When the brain is feeling fuzzy, and I don’t mean in that warm and fuzzy way of feeling.

Wow, May has been one long month. Earlier this week, I blamed the chaos on the full moon and eclipse because you know…finding something external to blame always makes me feel better but reflecting back on this month, I do not remember a day I didn’t feel like my brain or mind was completely clear from this fog or mist just sitting there, waiting for the storm to arrive. It’s been feeling fuzzy and not in that heart-felt warm and fuzzy feeling kind of way.

It’s also been the month where all those good habits I accumulated have been thrown out the window; even my weekly habit of blogging took a knock or two. I missed finishing reading a book, didn’t listen to a single talk or video that I was inspired by and shortened any exercise I tried doing to basically nothing. Besides the full moon, I also blamed this feeling on the arrival of the cold weather here and winter. Yes, winter is coming. And I’m not it’s biggest fan or a fan at all. I still believe human beings should hibernate in winter. Remind me why this isn’t an option again?

Since trying to focus on reinforcing the good habits wasn’t working, I tried taking a quick weekend away into the middle of nowhere (literally) to get away from it all. Um, that too was a fail. Not because it wasn’t relaxing (it was), and not because of other people (there was no one else around) but because my brain was refusing to become clear. It was still fuzzy, no warm. Great. Another week, no blog, no book being finished, no exercise, no morning routines of meditation completed. Can anyone just say, “Urgh” really loudly for me?

The only thing I finally could think of doing was just to stop. Stop everything I could think of. This meant, no more pressure on trying to force anything. If I woke up and didn’t feel like following through with my morning routine, I didn’t. If I didn’t feel like exercising I didn’t. If I didn’t feel like writing a blog, I didn’t. I just sat and did nothing. I didn’t punish myself with negative talk of how I’m failing. I didn’t try talk myself into doing any of this stuff. I didn’t think about other people and what they may or may not say. I didn’t think about how long it’s taken me to get into these positive habits. I didn’t think. About anything.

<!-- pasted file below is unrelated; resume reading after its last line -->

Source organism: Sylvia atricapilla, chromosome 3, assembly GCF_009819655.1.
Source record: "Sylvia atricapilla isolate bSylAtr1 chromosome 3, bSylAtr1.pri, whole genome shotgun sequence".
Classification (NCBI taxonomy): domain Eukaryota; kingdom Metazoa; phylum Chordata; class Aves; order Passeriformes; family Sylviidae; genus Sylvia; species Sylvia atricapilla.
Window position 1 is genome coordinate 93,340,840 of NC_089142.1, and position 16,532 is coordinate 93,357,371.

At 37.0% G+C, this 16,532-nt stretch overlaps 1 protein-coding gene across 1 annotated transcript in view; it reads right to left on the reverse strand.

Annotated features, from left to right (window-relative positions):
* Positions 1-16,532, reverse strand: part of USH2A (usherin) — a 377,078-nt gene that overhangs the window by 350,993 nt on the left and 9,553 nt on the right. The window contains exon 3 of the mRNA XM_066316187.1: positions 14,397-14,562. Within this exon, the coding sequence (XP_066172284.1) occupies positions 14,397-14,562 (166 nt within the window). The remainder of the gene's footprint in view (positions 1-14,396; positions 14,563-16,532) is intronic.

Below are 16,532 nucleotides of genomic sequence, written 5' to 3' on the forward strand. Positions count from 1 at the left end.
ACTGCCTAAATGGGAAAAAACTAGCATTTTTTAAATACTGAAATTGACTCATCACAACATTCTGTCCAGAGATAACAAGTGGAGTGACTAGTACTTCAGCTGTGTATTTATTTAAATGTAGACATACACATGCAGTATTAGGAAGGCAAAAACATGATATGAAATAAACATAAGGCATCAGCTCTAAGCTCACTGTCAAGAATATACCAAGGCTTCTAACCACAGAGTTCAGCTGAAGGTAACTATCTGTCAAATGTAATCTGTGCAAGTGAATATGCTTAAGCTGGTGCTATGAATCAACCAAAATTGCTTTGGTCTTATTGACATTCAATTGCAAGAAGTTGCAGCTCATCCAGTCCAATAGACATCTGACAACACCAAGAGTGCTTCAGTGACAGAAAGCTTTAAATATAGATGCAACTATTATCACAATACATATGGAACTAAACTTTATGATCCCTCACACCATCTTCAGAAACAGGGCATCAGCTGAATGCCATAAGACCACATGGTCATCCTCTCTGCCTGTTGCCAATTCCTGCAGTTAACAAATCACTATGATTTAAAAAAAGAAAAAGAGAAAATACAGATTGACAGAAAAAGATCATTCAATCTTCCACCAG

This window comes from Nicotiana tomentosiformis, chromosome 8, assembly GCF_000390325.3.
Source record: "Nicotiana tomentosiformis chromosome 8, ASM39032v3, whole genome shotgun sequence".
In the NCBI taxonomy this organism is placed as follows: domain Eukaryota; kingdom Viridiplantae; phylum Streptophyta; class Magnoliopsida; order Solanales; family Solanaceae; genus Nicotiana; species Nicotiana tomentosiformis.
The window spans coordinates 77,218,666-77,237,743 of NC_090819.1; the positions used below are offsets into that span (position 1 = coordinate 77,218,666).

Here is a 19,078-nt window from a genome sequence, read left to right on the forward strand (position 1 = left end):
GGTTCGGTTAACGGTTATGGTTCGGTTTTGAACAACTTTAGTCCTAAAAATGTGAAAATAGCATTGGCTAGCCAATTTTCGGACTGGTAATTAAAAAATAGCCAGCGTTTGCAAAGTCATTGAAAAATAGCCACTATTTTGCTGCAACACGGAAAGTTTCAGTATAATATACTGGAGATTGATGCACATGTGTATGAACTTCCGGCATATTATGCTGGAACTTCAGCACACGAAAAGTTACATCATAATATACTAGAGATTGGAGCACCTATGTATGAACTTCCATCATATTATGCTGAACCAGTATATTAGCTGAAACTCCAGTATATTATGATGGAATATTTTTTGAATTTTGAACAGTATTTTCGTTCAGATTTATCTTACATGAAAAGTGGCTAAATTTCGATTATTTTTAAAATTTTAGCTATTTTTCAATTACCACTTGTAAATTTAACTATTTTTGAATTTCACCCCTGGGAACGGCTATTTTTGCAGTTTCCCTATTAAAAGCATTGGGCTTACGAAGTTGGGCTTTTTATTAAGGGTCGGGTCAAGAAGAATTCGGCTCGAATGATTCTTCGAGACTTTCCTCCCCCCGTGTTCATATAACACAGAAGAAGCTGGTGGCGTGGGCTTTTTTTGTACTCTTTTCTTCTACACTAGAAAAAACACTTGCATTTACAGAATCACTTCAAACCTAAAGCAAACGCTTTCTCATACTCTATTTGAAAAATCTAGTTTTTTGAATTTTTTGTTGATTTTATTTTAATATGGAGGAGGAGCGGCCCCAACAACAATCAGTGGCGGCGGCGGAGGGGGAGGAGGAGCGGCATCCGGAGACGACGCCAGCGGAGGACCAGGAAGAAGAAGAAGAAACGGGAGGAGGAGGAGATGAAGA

The strange thing about doing nothing which is so counter-intuitive is that something does start happening. Imagine someone saying, “I don’t feel like going to the gym today” and the response you hear is, “That’s okay, take a break. Be gentle and kind with yourself” as opposed to, “What? No, you need to go. Once you stop, it’s so hard to get back into it.” The difference? The former reminds you about how important being kind and gentle on yourself is, and how taking breaks is actually a positive thing in the long-term; while the latter just makes you feel bad or useless. Now, I get that it depends on the space you’re in and if your brain is clear and your mind is focused, this response may actually motivate you to get up and get going. But when your brain is fuzzy, all it really wants is some warmth. Once the sun comes out and shines brightly, the fog disappears, right?

While I wait patiently for the warmth of the sun and for the fog from my brain to disappear, I’ll embrace this doing nothing, which is actually doing something and know that those good habits aren’t gone for good, they’re just on holiday searching for the warmth of the sun.

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